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'No 60 to the Somme'- A World Premiere

WORLD PREMIERE OF PLAY TELLING REMARKABLE YET UNKNOWN STORY OF LONDON’S ICONIC DOUBLE DECKER BUS AT WAR. NUMBER 60 TO THE SOMME, a play with music celebrating the ‘only and best’ B-Type London bus by Greg Mosse and Carol Godsmark, has its World Premiere in Chichester on 3 – 7 November, 2015 at the Riverside Theatre, Chichester College, Chichester, West Sussex.

Based on a storyline from Carol Godsmark’s novel, Ghost Army, it tells the story of Jim Swift, a London double decker bus driver who, against his family’s wishes, enlists to drive his bus to the Front, one of the many leaving London streets in their red livery to Front Line battles for the First World War effort.

The Great War was an extraordinary mobilisation of men, women, animals and machines. The B-Type bus – open-topped, steel-wheeled, solid, dependable – was despatched in huge numbers to serve in Belgium and France. The vehicles became troop transports, mobile hospitals, pigeon lofts – and were put to any and every perilous use on the rough roads and tracks. This unknown story of World War One is brought to vivid life by an ensemble company directed by Roger Redfarn.

NUMBER 60 TO THE SOMME, a Chichester Community Theatre Production, is the story of one such bus and its driver Jim Swift, played by Brighton-based actor Ben Cassan – and the tragedies and astonishing fortitude of this terrible conflict.

Characters include Jim Swift’s father Alf, his brother Billy, Jim’s fiancée Vera Thwaites, Vesta Tilly, Marie Lloyd, both major music hall artistes, Jim’s captain, Captain Jackson, a bus inspector and an historian.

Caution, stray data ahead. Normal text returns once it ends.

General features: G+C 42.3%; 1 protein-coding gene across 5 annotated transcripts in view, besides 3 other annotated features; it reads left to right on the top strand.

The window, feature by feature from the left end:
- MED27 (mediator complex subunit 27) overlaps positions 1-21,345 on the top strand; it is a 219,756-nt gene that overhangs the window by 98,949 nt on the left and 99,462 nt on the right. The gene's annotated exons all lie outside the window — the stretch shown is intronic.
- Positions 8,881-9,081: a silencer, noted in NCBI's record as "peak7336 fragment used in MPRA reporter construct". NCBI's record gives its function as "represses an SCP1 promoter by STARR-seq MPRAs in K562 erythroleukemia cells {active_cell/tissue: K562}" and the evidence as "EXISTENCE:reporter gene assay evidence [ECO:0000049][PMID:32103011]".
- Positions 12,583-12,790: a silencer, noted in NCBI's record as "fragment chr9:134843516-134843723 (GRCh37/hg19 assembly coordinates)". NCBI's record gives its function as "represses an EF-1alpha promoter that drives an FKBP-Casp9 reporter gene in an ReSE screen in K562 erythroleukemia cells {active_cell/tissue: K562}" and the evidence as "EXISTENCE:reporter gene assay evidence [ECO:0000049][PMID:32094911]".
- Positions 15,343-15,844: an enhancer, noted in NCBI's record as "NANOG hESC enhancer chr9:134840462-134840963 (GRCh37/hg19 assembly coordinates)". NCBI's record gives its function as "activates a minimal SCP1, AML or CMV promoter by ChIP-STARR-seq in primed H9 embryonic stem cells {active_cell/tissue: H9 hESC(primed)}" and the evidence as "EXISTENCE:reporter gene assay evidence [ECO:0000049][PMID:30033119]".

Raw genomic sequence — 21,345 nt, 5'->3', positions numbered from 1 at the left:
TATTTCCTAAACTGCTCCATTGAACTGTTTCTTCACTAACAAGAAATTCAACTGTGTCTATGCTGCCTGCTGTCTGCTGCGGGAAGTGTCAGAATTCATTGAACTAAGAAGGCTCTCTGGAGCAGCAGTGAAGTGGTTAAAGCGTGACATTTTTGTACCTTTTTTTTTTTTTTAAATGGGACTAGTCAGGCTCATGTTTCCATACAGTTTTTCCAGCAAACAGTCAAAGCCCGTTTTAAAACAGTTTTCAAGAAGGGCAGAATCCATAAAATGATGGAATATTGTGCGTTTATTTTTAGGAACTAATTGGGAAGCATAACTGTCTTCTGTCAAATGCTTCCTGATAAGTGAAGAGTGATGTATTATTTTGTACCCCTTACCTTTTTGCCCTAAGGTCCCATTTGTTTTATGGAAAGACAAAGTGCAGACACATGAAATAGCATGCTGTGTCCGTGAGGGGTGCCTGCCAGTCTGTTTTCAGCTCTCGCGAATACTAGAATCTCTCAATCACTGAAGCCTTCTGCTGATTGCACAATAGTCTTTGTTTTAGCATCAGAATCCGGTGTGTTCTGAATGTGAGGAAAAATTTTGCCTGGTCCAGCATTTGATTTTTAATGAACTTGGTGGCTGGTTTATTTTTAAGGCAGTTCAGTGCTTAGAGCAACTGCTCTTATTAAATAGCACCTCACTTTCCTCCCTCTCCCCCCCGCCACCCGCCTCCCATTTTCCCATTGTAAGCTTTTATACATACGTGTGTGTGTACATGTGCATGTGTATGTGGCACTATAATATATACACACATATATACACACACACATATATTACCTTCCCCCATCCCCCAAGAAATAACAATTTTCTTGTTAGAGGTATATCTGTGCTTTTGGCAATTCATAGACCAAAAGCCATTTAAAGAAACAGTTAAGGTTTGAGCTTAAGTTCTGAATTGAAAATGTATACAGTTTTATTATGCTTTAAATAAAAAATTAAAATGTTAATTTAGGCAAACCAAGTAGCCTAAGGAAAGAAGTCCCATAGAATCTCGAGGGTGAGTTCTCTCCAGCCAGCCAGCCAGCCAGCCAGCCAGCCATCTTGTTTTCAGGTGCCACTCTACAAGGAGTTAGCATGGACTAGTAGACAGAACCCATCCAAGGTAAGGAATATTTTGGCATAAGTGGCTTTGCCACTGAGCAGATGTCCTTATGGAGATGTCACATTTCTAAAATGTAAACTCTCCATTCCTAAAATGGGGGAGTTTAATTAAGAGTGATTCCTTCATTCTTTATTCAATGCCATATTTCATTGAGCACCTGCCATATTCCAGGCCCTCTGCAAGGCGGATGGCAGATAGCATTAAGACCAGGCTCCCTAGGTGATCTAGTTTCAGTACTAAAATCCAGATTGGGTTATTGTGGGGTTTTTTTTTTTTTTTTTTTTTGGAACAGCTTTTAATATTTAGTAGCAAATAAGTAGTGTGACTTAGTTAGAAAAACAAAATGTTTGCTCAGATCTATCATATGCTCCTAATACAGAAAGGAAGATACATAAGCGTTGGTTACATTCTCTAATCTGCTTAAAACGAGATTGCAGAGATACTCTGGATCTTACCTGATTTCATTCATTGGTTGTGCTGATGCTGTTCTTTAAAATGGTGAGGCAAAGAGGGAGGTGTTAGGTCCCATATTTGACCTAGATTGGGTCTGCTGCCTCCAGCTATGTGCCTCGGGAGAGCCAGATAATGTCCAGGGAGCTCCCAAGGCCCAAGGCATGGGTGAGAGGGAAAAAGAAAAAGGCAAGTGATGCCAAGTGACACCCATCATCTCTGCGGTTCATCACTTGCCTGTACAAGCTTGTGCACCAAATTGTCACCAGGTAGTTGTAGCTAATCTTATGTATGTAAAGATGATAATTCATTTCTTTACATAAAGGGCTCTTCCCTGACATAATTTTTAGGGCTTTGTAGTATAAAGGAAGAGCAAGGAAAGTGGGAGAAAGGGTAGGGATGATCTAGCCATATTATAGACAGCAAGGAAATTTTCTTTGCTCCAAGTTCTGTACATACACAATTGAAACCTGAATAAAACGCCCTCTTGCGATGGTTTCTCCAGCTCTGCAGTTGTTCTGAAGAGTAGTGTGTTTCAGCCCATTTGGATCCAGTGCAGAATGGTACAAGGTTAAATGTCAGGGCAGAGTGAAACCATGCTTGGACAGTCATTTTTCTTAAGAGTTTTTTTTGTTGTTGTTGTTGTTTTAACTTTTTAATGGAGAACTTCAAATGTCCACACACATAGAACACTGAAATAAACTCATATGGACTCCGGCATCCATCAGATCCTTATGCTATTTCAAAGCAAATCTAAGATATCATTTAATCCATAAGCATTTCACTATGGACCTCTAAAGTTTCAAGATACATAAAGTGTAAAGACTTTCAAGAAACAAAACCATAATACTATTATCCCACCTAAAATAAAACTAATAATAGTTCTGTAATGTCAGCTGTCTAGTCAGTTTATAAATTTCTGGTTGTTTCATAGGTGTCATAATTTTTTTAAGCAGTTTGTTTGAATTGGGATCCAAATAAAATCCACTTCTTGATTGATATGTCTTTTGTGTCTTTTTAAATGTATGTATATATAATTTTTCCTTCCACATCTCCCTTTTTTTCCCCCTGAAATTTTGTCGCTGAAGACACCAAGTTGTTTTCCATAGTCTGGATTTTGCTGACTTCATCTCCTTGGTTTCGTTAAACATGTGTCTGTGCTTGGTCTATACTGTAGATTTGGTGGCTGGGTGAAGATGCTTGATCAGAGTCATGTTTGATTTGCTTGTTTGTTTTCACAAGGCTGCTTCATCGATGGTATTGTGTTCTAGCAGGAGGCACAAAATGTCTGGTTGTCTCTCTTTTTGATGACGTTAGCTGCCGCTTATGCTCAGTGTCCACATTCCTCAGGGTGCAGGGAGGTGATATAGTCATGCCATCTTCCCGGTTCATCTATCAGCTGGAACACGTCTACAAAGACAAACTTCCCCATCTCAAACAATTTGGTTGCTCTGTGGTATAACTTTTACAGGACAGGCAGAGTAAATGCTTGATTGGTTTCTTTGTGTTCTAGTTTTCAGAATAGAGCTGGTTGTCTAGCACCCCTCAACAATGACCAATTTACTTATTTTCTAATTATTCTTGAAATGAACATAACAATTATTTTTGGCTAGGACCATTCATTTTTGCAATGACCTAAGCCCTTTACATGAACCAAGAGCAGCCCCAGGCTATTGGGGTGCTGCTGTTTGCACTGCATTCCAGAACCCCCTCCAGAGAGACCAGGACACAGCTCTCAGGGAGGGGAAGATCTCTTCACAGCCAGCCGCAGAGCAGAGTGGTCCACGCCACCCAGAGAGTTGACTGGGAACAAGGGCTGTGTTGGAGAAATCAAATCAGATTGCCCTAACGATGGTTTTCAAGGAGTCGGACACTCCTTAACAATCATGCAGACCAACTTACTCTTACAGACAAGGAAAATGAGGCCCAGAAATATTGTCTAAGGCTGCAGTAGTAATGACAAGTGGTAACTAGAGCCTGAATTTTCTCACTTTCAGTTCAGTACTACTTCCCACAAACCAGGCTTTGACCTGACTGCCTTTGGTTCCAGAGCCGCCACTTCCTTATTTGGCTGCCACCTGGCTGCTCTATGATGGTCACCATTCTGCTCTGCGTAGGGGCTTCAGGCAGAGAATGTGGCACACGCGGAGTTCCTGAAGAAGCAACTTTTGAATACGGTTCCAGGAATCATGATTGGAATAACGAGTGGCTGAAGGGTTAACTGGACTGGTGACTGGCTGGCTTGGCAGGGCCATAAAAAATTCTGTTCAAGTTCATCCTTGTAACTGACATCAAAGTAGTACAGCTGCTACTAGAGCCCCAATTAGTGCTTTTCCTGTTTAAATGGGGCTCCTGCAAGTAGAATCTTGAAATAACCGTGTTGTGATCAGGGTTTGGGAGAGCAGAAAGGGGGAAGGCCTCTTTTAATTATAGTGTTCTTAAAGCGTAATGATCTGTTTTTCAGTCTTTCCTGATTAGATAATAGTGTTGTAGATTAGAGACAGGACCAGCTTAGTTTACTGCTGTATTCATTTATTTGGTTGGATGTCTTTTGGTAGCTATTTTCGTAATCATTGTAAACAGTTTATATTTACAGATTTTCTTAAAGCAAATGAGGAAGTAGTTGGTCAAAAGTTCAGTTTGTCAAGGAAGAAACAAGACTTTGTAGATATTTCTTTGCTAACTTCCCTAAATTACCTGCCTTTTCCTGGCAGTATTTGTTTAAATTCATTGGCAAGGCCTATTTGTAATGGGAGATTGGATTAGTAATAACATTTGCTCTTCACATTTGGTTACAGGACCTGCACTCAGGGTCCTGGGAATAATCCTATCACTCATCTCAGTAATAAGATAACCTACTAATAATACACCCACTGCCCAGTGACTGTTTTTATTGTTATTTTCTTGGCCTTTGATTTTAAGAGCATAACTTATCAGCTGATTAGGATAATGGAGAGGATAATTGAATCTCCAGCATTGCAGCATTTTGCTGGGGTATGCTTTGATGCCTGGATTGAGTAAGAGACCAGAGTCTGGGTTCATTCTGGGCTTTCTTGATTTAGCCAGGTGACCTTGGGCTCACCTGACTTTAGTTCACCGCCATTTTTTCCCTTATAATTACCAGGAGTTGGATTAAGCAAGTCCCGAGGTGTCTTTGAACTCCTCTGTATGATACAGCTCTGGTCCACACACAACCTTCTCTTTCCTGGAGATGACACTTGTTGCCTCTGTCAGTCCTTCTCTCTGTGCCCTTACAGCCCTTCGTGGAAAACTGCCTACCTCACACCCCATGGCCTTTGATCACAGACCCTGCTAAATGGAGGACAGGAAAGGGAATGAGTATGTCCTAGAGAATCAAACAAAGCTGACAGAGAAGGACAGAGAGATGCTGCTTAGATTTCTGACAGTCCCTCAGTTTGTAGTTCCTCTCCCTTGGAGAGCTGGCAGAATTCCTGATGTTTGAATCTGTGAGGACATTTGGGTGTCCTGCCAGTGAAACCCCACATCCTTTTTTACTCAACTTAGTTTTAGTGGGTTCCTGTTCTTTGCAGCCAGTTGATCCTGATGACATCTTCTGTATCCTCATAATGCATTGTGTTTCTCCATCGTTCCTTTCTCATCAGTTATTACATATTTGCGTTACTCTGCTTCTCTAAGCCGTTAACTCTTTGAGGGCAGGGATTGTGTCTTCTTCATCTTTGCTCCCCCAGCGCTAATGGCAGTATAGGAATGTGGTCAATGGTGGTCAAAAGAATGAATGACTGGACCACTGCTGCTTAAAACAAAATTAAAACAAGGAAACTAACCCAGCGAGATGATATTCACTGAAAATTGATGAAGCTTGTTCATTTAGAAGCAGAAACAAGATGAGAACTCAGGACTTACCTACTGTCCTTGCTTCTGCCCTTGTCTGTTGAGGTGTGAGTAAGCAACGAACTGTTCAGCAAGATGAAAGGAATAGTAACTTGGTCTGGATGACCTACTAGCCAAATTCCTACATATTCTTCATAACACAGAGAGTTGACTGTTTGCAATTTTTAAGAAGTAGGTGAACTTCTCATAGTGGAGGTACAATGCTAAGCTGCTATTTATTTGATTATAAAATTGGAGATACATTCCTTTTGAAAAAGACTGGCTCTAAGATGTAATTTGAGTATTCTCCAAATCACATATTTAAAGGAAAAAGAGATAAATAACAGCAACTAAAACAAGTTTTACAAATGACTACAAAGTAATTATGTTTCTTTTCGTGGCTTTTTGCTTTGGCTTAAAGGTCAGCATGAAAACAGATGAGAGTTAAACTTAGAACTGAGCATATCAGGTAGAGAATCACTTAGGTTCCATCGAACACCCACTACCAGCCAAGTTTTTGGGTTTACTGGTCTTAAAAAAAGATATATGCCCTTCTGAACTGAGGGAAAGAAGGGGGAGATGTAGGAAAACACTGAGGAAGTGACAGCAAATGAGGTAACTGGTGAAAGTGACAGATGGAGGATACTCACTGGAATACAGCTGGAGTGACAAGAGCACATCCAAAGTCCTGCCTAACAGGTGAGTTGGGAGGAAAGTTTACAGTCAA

Roger Redfarn’s professional career includes 22 London productions including Dad’s Army with the original cast, Barry Manilow’s world premiere of Copacabana and What a Performance with David Suchet plus Chichester Festival Theatre’s Underneath the Arches and Song of Singapore. Roger was also responsible for national tours as well as productions in America, Australia, Canada, the Far East and Europe. Roger was the Artistic Director of the Theatre Royal Plymouth for ten years, Cameron Macintosh commenting 'There is no other theatre in the country that has the range of high quality theatre across its stages than this city enjoys.’ Roger is a Winston Churchill Fellow.

Greg Mosse is a creative writing teacher and author. Carol Godsmark is a journalist and author. Both live in Chichester and will be in conversation with Roger re the plays’ research and writing on November 4 at 6.30 pm prior to the performance.

Tickets £12/£10 via http://www.chichestercommunitytheatre.or g.uk/tickets.

Number 60 to the Somme 3 – 7 November at 7.30 pm. (Sat. matinee 3 pm). Riverside Theatre, Chichester College, PO19 1SB Car park. For interviews (director, actor, co-authors) contact carol@carolgodsmark.co.uk 01243 538810 0771 7777 478.

Posted on Wed, October 28 2015